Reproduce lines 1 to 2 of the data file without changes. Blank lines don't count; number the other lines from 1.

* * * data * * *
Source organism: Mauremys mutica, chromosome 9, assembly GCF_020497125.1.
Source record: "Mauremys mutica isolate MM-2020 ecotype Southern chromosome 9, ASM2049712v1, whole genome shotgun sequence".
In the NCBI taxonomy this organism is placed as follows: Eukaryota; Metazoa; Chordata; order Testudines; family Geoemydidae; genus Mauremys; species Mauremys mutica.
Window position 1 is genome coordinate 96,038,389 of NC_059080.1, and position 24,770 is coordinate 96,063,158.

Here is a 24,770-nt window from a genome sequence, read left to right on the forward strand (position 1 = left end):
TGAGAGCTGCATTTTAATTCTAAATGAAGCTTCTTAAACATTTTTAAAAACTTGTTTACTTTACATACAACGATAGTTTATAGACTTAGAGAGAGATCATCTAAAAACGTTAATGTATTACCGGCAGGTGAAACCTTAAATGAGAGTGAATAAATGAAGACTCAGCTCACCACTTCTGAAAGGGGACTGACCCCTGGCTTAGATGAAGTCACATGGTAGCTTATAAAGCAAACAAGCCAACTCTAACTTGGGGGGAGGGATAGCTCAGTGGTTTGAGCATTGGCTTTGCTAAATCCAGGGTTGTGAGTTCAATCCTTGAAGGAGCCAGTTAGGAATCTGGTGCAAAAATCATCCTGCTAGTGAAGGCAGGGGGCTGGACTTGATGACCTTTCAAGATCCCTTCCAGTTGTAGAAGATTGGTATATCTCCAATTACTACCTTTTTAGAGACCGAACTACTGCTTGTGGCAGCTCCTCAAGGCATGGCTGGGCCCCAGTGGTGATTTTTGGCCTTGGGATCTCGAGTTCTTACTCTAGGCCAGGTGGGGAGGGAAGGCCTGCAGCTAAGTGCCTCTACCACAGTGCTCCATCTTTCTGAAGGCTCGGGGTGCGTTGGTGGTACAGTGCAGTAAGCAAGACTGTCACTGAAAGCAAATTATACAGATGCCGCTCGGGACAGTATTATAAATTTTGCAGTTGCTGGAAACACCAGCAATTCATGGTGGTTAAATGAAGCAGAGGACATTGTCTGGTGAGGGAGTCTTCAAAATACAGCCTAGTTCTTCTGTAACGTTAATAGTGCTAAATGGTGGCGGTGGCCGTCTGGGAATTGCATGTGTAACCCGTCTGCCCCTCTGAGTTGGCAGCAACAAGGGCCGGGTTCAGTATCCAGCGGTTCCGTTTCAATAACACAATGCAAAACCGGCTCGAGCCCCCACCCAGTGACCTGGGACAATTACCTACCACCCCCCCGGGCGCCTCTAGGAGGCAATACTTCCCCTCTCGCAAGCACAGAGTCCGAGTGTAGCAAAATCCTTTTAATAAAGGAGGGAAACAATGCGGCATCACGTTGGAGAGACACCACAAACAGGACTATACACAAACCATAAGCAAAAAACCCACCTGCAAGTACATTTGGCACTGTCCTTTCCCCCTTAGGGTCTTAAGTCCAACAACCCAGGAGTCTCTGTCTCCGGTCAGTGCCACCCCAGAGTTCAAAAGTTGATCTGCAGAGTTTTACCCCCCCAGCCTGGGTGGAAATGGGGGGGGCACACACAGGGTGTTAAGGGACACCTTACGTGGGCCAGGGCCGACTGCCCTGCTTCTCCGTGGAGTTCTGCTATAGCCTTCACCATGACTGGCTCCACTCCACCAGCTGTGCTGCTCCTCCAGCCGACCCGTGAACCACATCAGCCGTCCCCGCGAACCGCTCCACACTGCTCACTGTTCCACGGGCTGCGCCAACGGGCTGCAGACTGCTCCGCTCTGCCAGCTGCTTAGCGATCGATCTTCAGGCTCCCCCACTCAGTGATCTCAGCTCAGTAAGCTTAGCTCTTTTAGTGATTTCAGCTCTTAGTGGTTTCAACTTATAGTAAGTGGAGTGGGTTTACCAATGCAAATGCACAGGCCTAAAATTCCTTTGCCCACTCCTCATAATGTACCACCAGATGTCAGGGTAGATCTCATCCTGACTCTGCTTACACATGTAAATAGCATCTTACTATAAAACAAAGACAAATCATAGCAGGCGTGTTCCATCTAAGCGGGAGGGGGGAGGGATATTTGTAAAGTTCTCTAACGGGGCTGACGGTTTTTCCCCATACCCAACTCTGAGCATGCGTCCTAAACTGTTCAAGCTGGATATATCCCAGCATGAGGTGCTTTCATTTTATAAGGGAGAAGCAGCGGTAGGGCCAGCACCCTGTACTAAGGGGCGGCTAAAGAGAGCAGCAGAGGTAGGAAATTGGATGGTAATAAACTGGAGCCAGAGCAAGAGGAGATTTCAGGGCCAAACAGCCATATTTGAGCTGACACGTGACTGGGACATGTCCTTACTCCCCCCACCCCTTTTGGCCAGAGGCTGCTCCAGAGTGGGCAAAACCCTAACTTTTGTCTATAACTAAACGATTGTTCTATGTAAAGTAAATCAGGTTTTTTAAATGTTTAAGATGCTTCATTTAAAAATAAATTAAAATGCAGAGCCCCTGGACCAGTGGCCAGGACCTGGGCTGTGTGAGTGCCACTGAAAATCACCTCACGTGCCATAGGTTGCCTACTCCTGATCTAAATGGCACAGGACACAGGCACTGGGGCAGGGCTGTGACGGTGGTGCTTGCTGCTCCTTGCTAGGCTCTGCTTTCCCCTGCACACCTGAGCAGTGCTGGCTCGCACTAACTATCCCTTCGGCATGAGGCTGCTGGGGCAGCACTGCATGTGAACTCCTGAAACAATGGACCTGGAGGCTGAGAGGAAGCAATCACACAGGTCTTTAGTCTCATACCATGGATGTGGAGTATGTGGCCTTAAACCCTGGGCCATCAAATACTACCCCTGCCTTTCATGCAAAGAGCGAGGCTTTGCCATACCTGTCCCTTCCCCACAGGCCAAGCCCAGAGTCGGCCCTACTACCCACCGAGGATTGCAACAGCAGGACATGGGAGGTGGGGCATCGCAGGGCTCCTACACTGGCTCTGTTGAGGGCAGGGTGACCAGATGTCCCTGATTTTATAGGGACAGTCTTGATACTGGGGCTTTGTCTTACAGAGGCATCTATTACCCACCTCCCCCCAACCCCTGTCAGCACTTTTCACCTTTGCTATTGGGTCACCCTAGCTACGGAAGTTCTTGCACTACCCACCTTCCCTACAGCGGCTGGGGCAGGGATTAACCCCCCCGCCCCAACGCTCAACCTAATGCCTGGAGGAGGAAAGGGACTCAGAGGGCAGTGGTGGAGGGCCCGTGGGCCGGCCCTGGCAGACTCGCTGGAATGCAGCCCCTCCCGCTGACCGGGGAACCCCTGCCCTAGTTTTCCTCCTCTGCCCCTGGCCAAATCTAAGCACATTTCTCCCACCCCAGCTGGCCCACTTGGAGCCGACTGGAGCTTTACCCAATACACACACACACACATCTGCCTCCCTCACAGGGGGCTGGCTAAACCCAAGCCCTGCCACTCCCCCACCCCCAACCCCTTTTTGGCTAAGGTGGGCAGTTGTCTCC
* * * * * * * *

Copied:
Source organism: Mauremys mutica, chromosome 9, assembly GCF_020497125.1.
Source record: "Mauremys mutica isolate MM-2020 ecotype Southern chromosome 9, ASM2049712v1, whole genome shotgun sequence".